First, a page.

Anyone else experiencing lots of drive failures?

I’m used to about ONE or TWO drive failures per year among the people I support. But I have experienced an extraordinary number of drive failures in the last six weeks:

My mothers 2011 iMac 1TB HD
My 2007 24in iMac 2 TB HD
My father-in-law’s external 1 TB 2.5in HD backup
A 2TB HD in my brother’s QNAP 412
and this week
A 4 TB HD in my Synology NAS DS412
A 500 GB SSD in my 2010 MacBook Pro
and just now a 2x2 TB Buffalo NAS at my parents is flagging red

That’s about half of the Macs in my family.

Anyone else experiencing such problems?

We are either extraordinary unlucky or something screwy is going on.

I haven’t seen any fail recently, but a few years ago I had 4 drives go bad in just a few months. The thing with spinning hard drives is alway WHEN will they fail not IF they will fail.

Forgot to say: the affected hard disks seem completely dead, they aren’t even shown in Disk Utility or in the terminal.

One of the mirror drives in my Synology NAS is reporting bad sector errors multiple times a day (up from once every few months)… and the drive in my Video Security System just went belly up… so that is two drive failures in the last month… but then both those drives basically had been running 24/7 for a few years (each)

I have a client with 8 256GB SSD drives in a RAID 10 array. I’m changing drives every few months (sometimes replacing replaced drives).

Yes, I just had an AirPort Extreme drive stop working.

I am not seeing an uptick in drive failures. I only really seem to find failures in regular HDs and not SSDs.

Now if you use an SSD in a poor manor, you can wear them out faster than expected.

In my experience all hard drives fail, even SSDs have a life span. Some are a lot shorter than others.

That being said, all the HDDs that are branded from a certain Korean manufacturer or their subsideries have died on my just outside of their warranty period. I now choose the cheap as chips Taiwan made drives because they get at least double their warranty period. Ironically the drives made by said Korean company, yet branded by others seem to last a lot longer than their own branded drives. Which is stupid IMHO.

mechanical hard drives are really more faulty these days.
to prevent this, I :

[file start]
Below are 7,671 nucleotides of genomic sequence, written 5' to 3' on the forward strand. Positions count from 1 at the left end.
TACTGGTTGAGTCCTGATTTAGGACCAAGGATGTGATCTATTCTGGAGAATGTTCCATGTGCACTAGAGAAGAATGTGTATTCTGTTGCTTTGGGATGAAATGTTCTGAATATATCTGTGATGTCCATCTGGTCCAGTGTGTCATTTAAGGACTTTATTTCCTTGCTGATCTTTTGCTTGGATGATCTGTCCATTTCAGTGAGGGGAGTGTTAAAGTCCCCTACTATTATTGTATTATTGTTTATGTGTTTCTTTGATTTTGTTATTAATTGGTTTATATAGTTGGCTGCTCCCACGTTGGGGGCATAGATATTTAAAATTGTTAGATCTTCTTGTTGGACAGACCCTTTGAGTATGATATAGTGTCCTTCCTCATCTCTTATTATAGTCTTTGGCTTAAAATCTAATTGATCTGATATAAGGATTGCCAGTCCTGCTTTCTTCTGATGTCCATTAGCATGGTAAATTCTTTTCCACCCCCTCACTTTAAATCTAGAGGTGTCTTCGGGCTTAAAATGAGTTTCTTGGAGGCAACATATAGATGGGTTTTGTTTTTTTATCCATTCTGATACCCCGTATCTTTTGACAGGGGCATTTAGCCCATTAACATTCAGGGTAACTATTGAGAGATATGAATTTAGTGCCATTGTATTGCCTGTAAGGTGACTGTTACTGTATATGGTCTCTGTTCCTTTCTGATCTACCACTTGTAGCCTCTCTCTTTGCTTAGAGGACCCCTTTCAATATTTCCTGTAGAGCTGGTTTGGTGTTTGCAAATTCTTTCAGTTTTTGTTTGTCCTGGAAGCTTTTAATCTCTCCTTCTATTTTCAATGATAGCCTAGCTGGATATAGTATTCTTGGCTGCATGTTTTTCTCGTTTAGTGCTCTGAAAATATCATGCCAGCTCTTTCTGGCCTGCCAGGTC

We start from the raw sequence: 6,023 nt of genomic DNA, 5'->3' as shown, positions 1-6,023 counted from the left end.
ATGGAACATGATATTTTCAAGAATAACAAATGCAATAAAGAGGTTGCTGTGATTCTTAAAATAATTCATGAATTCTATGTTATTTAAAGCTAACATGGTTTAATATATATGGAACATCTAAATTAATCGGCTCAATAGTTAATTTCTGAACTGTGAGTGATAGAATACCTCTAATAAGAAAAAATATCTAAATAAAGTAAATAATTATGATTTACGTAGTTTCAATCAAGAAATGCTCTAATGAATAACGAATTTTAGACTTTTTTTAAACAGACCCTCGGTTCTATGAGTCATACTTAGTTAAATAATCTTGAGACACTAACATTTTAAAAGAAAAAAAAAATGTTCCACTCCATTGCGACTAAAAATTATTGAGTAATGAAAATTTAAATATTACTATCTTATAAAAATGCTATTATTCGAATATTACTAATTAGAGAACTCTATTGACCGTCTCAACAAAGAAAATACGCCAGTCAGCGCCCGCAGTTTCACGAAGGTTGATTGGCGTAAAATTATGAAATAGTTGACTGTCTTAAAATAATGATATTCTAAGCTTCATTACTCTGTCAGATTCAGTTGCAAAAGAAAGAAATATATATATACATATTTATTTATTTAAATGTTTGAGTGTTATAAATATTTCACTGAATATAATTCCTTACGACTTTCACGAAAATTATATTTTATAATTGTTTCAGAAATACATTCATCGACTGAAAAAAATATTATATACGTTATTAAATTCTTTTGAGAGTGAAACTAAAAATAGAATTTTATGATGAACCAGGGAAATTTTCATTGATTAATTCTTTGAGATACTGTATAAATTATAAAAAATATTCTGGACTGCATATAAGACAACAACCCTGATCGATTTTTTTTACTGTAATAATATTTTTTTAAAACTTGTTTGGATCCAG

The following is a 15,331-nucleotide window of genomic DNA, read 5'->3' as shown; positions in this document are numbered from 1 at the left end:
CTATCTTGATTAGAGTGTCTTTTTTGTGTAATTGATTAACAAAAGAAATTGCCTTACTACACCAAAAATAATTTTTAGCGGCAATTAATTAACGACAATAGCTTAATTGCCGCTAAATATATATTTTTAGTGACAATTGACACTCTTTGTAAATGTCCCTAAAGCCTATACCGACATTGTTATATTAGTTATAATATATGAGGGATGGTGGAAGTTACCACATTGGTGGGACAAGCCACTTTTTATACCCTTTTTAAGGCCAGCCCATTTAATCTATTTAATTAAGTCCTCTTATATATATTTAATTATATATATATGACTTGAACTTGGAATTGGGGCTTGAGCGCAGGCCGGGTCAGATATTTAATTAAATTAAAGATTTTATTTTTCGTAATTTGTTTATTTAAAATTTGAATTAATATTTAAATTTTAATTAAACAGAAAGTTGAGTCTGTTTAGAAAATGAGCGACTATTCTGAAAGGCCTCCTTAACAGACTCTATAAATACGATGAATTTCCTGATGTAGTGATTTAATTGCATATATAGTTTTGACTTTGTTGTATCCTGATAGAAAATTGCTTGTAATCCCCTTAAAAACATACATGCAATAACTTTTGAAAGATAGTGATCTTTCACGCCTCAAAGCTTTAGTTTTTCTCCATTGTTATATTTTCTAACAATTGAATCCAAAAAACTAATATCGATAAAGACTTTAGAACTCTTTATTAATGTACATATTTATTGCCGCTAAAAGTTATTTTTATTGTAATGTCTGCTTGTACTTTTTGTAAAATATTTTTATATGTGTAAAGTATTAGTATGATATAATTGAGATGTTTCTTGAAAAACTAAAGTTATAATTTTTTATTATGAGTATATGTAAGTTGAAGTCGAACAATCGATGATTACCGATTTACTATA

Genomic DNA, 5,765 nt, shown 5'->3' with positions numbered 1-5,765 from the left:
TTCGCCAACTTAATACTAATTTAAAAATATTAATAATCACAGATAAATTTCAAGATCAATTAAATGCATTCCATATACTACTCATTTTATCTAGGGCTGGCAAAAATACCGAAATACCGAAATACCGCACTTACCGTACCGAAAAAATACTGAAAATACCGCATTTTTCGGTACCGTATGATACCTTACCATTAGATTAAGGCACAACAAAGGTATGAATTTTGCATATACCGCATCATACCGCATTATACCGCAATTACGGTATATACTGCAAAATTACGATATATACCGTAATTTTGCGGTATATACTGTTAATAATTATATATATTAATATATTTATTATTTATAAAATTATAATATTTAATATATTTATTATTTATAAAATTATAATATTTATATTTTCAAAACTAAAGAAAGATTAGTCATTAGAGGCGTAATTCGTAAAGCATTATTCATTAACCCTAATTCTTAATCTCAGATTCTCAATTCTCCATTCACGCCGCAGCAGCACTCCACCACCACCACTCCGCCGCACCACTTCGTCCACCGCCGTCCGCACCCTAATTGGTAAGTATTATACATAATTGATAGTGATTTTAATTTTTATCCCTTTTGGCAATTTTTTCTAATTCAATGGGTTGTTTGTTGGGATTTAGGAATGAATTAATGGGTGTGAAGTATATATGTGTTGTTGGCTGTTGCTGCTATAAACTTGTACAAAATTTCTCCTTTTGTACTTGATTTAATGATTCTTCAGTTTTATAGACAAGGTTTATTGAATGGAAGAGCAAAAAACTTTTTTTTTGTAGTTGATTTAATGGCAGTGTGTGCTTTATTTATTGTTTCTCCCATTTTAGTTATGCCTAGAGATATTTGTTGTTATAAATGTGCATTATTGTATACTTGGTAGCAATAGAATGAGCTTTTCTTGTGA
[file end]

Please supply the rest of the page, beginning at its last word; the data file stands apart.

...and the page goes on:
• only buy at minimum a drive with a 3 years warranty (hopping it will last 3 years 1/2)
  • install SSD’s anywhere I can
  • use 5 years warranty drives in customer’s NAS (so drives labelled 24/7 or NS)
    I avoid the most possible bargain drives with one year warranty, they almost don’t last 6 months.
    also in professionnal environment, plan to change a drive every 5 years even if it still works…

I went through this a few years ago and the only thing that seemed to remedy it was to rearrange my office… and before you laugh, I later noticed that the wall where my desk resided was the same wall where the power meter for the house is. My only thought is that it’s the electromagnetic fields.

What is your power situation? Are these devices connected to some sort of UPS/Power filter? My company works with disk drives at an enterprise level (to the order of 10K plus drives every 6 months) and all of our units include power management as part of the install. We have arrays out there with 48 drives in a single chassis for more than 6 years with no failures.

On the other hand, we have the same drives connected via desk docks where the power swings from 101VAC to 121VAC and, even though they all have power bricks converting the AC to DC, we see hard failures quite regularly.

We only use Seagate Constellation and the new Helium drives.

I accidently recently viewed a few interesting Youtube video’s of data-recovery on hard drives.

Newer “common” models have a larger capacity, not by increasing the number of platters/heads
but by increasing the density of the individual bits on the magnetic media. Also, the distance
between head(s) and platter(s) has to become ridiculously small, increasing the risc of read/write-errors
and head-crash etc.

So I now understand why my old 1/2 TB (Toshiba) drive in an 8 yr old Sony hd-recorder is still fully
functional, as I mentioned (to many’s surprise) in an older post.

Also, some brands, which I will not mention here (look at the video’s) have a bad record for their
newer drives, so be careful.

The drives in HD recorders (Tivo/Sky boxes) are worth salvaging. They run and run.

Three locations are affected, so I can exclude a power issue. The common factor is me doing the maintenance on all these devices, plugging in USB sticks or external hard drives. I’ve been doing it since 1997, never much of a problem … except in the last few weeks when hard disks and SSDs seemed to drop like flies left and right.

A few years ago, I had a rash of Firewire 400 port failures on multiple Macs (mine, and coworkers). I thought it was just coincidence, until accidentally discovering that I had one firewire 400 drive enclosure which had a bad connector and was shorting out firewire ports. Could there be some common hardware factor in your situation?

that could cause early failures on drives… Server MANUFACTURE spend a lot of R&D time/money on the placement of power vs drives.

SSDs are a little more resilient to electromagnetic fields via power fields… just a little.

[quote=348995:@scott boss]that could cause early failures on drives… Server MANUFACTURE spend a lot of R&D time/money on the placement of power vs drives.

SSDs are a little more resilient to electromagnetic fields via power fields… just a little.[/quote]
So far the manufacturers have always come through with a replacement drive.

I also have a blog entry from a couple of years back that is still appropriate for modern spinning disks. More about larger arrays, but still something to think about if you’re using low cost drives:

Unexpected Disk Failures In Disk Arrays